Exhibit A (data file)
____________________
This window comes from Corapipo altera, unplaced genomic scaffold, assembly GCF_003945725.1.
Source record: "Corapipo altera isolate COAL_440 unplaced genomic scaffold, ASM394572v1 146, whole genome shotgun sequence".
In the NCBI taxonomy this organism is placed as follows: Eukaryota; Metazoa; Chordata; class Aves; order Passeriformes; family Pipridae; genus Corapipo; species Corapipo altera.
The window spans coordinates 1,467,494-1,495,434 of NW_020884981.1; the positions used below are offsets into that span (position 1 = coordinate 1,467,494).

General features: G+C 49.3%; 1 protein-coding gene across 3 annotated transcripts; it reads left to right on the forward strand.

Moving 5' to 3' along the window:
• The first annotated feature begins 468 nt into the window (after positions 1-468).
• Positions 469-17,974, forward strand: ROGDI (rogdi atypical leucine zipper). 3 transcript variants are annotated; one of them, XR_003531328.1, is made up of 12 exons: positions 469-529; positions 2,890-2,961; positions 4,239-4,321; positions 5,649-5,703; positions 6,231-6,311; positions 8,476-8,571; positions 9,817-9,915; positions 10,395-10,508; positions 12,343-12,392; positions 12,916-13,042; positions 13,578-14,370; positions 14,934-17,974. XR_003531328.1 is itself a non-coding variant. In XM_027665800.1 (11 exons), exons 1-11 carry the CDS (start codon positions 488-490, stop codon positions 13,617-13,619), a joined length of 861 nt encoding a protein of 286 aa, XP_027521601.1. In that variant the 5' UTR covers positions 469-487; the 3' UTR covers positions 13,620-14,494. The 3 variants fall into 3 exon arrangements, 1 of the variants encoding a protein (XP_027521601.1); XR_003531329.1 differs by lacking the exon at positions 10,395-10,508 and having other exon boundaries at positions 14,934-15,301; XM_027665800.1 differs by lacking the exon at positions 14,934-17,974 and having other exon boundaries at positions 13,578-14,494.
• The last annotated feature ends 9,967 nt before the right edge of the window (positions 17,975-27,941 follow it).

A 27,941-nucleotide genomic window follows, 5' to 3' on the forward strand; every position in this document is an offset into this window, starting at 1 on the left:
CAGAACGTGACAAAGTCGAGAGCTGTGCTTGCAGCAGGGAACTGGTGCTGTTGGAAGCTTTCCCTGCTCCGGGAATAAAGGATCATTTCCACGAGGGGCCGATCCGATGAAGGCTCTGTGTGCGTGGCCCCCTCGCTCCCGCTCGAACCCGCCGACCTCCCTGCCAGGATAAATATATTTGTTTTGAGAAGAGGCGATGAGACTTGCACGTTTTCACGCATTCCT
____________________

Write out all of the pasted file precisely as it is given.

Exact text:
This window comes from Corapipo altera, unplaced genomic scaffold, assembly GCF_003945725.1.
Source record: "Corapipo altera isolate COAL_440 unplaced genomic scaffold, ASM394572v1 146, whole genome shotgun sequence".
In the NCBI taxonomy this organism is placed as follows: Eukaryota; Metazoa; Chordata; class Aves; order Passeriformes; family Pipridae; genus Corapipo; species Corapipo altera.
The window spans coordinates 1,467,494-1,495,434 of NW_020884981.1; the positions used below are offsets into that span (position 1 = coordinate 1,467,494).

General features: G+C 49.3%; 1 protein-coding gene across 3 annotated transcripts; it reads left to right on the forward strand.

Moving 5' to 3' along the window:
• The first annotated feature begins 468 nt into the window (after positions 1-468).
• Positions 469-17,974, forward strand: ROGDI (rogdi atypical leucine zipper). 3 transcript variants are annotated; one of them, XR_003531328.1, is made up of 12 exons: positions 469-529; positions 2,890-2,961; positions 4,239-4,321; positions 5,649-5,703; positions 6,231-6,311; positions 8,476-8,571; positions 9,817-9,915; positions 10,395-10,508; positions 12,343-12,392; positions 12,916-13,042; positions 13,578-14,370; positions 14,934-17,974. XR_003531328.1 is itself a non-coding variant. In XM_027665800.1 (11 exons), exons 1-11 carry the CDS (start codon positions 488-490, stop codon positions 13,617-13,619), a joined length of 861 nt encoding a protein of 286 aa, XP_027521601.1. In that variant the 5' UTR covers positions 469-487; the 3' UTR covers positions 13,620-14,494. The 3 variants fall into 3 exon arrangements, 1 of the variants encoding a protein (XP_027521601.1); XR_003531329.1 differs by lacking the exon at positions 10,395-10,508 and having other exon boundaries at positions 14,934-15,301; XM_027665800.1 differs by lacking the exon at positions 14,934-17,974 and having other exon boundaries at positions 13,578-14,494.
• The last annotated feature ends 9,967 nt before the right edge of the window (positions 17,975-27,941 follow it).

A 27,941-nucleotide genomic window follows, 5' to 3' on the forward strand; every position in this document is an offset into this window, starting at 1 on the left:
CAGAACGTGACAAAGTCGAGAGCTGTGCTTGCAGCAGGGAACTGGTGCTGTTGGAAGCTTTCCCTGCTCCGGGAATAAAGGATCATTTCCACGAGGGGCCGATCCGATGAAGGCTCTGTGTGCGTGGCCCCCTCGCTCCCGCTCGAACCCGCCGACCTCCCTGCCAGGATAAATATATTTGTTTTGAGAAGAGGCGATGAGACTTGCACGTTTTCACGCATTCCT